Introduction Hot Air and Cold Water: The Unexpected Fall in China's Energy Use by Jonathan Sinton and David Fridley
China's "Go West" Campaign: Ecological Construction or Ecological Exploitation? by Elizabeth Economy
First in his series of Monthly Reports on PEMEX and U.S.-Mexico Energy Cooperation, this article explores the implications of the recently signed Transboundary Hydrocarbons Agreement, which resolves the question of what to do with potential oil reserves along the dividing line between Mexico and the United States in the Gulf of Mexico. Wood sees the agreement as "extremely good news," as it marks the "end of a decades-long process to try to determine oil rights in these two areas, opening the door to exploration and production that offers the prospect of exciting new modes of cooperation between Pemex and private oil companies."
Few regions in the world have been as unfortunate as Nigeria’s oil-rich Niger Delta. The delta’s abundant natural wealth stands in stark contrast to its palpable underdevelopment. The oil sector accounts for approximately 95 percent of Nigeria’s export earnings and over 80 percent of federal government revenue, but for nearly two decades the delta has been mired in conflict and violence that threatens human security and the national economy.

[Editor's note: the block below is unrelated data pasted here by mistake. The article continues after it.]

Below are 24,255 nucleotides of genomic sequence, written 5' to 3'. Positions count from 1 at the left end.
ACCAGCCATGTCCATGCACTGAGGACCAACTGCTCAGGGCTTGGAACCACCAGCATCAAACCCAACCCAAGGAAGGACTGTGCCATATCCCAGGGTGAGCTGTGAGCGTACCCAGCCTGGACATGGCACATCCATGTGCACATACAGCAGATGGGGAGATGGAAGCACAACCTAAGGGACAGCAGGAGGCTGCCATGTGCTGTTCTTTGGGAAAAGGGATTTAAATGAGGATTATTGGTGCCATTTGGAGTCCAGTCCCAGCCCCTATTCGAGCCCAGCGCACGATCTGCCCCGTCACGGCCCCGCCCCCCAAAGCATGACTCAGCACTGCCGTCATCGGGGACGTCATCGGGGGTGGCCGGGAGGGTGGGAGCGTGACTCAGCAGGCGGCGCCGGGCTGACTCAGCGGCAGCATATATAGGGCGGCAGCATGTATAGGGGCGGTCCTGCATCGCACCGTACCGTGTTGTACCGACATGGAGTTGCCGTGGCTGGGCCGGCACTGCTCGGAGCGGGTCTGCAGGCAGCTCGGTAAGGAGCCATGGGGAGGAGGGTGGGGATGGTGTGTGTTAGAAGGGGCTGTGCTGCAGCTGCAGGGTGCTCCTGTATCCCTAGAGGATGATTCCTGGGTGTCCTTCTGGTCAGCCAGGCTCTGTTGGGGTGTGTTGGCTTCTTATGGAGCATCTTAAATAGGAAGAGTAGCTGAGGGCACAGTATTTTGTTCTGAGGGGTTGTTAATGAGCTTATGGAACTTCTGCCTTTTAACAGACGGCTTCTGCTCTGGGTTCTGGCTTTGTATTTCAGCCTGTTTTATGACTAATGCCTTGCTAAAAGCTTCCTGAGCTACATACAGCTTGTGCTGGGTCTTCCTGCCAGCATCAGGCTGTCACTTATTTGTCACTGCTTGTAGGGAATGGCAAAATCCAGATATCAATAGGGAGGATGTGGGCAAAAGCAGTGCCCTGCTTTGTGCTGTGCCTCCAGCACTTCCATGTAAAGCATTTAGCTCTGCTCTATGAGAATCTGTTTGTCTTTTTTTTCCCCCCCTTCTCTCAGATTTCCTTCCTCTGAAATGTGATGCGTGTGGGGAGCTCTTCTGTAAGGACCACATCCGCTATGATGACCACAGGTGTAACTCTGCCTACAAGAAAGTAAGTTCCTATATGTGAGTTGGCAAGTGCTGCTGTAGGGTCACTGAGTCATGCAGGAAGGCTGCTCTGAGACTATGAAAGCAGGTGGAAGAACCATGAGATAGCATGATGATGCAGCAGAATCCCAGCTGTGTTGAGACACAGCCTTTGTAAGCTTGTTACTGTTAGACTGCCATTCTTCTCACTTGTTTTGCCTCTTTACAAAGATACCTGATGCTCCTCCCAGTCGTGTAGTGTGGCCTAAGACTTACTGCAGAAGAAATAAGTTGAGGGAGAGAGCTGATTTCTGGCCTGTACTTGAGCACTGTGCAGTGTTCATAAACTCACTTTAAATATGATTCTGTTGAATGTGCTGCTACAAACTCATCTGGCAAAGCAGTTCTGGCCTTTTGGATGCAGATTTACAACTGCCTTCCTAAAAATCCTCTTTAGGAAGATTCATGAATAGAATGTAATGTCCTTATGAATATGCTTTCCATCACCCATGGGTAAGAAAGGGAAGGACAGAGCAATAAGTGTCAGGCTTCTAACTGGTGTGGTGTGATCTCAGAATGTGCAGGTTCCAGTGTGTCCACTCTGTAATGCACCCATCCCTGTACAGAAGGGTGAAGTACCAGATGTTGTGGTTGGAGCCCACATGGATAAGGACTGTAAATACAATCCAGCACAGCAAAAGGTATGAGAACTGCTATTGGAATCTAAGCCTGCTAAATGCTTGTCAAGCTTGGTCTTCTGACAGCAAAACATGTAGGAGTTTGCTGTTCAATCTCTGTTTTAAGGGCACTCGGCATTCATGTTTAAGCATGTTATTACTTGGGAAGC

This new book examines China’s role in the Persian Gulf, evolving views on China from within the Gulf, and what China’s presence means for the United States.
To celebrate its tenth anniversary, the 10th edition of the newly redesigned ECSP Report asked top thinkers to identify the next steps for environment, population, and security. Complete report.
The New Security Beat, ECSP’s blog, was launched in January 2007 to shed light on some of today’s broader security issues, including water scarcity, environmental degradation, and population growth. The posts below are selected highlights from the first year.